Artificial Reward

Artificial reward is a tool to reward a player in a way that is pleasing to the brain. The improvement described above can be used to The most obvious example of this is RPGs. Improvement is ‘given’ to the player through a game mechanic. Rising numbers for a casual player (non competitive ‘casual’ not Wii ‘casual’) can be very very rewarding. The entire MMO RPG genre is based on a combination of this and the social aspect. One or the other can bring someone back to the game, creating something that is very sticky and satisfying for a lot of players. The reward system is also clever. Consistency of rising levels combined with inconsistent rewards from drops create a really good effect, as anyone who’s read about a Skinner’s Box would know. Many of these games are also not necessarily devoid of skill or real rewards. There are many super competitive WoW players and while the grind might not be their favorite part, they can still enjoy other aspects of the game. Many games are now also relying on the so called ‘visceral’ feel to make people feel like they achieved something. Play God of War or Call of Duty — while these games have their hard points, even easy conquests feel like an accomplishment sheerly through presentation. This can be pretty shallow, but rarely does it detract from fun. Such presentation is usually only a net gain, besides when it feels forced and artificial. Even IWBTG accomplishes this. The game is presented to seem harder than it is. While it is truly a hard game, it is a VERY beatable game. People still ask if anyone has ever beaten it, which is funny because thousands of people surely have. Even the fixed screens are used to give a discrete reward, compared to scrolling which is vague. Since each screen is so hard and usually has something funny happen, each new screen is it’s own reward. Bringing up IWBTG leads into…

The Mixed Approach and management of the Executive Barrier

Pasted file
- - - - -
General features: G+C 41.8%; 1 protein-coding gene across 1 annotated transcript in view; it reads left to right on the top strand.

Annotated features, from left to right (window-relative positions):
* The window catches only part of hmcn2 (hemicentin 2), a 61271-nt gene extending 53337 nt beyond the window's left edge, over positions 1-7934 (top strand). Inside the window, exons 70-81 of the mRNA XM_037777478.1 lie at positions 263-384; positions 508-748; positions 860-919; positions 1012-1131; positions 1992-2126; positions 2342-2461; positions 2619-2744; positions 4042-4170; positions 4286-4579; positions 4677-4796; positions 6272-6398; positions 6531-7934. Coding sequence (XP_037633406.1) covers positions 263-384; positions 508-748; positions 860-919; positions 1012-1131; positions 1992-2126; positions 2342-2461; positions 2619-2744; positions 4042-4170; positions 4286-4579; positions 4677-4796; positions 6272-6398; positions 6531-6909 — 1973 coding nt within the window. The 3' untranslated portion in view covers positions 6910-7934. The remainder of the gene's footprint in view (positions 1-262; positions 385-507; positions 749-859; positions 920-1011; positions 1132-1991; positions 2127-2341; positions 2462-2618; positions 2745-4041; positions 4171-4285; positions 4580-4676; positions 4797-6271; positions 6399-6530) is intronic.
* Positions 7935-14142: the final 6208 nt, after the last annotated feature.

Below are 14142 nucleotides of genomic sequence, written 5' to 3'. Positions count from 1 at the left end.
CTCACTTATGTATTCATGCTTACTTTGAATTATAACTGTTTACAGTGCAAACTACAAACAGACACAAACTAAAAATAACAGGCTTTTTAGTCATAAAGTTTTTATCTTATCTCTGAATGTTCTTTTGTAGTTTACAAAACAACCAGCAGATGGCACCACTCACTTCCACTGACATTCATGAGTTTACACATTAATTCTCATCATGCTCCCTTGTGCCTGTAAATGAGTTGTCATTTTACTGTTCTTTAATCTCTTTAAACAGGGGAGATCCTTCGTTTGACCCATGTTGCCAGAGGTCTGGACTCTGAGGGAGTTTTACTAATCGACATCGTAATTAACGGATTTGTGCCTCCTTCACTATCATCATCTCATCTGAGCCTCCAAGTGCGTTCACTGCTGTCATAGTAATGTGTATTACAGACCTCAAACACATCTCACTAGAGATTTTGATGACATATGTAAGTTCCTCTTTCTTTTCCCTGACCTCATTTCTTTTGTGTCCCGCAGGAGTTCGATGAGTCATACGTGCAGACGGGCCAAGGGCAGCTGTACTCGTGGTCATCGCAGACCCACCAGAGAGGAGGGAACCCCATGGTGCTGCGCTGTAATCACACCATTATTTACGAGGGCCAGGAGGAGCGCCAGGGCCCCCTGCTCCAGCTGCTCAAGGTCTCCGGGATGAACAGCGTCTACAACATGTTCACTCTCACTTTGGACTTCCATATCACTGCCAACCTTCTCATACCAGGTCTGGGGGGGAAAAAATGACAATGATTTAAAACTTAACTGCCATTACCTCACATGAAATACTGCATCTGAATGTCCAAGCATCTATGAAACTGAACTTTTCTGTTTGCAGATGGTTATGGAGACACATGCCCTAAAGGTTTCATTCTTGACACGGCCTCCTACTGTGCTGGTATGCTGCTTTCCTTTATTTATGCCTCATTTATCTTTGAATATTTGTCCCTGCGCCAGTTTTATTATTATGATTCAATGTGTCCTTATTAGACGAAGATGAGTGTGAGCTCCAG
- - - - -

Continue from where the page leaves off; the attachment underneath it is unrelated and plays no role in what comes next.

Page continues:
Many games realize now that you can mix artificial and real rewards in a single game. This is controversial among competitive folks (myself included) who often hate artificial boundaries or time sinks, but competitive players are the most likely to deal with one thing they don’t like to do something they do like. League of Legends combines MOBA gameplay with a leveling system. This helps maintain a community and a player base that spans various skill levels. Even bad players have something to look forward to. TF2′s hat and item bullshit in theory exist without hurting the actual game (though in practice…), but give casuals something to look forward to each week. Since your drop limit resets each week, players are prompted to at least play weekly! Blizzard also worked this into their Laddering system with Starcraft 2. By putting players into smaller “Divisions”, they allow improvement to be easier to track. Bonus pools (Google it) give an intensive to come back and help ‘artificially’ inflate your rank. WoW succeeds at this with many high level raids and PVP activities that are level and skill intensive. Many games also go for the visual flair. Single Player wise, DMC or Bayonetta are both hard AND flashy. Competitively, Street Fighter’s ultras are clearly to appeal to the ‘cool’ factor of casuals and the fact that you get it by losing insures you always have a chance to try it. Many designers also realize that if they cannot reduce the executive barrier safely in their game, that they can streamline it. Starcraft 2 is a great example. Many players scoffed at features like Auto Mine, better path finding, Multi Building Select and Unlimited Sized unit groups when they were announced, claiming they would detract from the skill of the game. Blizzard was careful though! They instead included new micro and macro mechanics that were designed to feel great. Better spells and abilities across the board and more ways to harass and micro units. What they streamlined out were skills that made the game less accessible. Constantly sending workers to mine and managing 10 different construction buildings is hard and REQUIRED to play at a basic level. Now a player can play in bronze and actually play the game. He might not use his chronoboost, or call all the MULES he should and thus will still loose to better players, but his matches against other Bronze players will be less of a farce.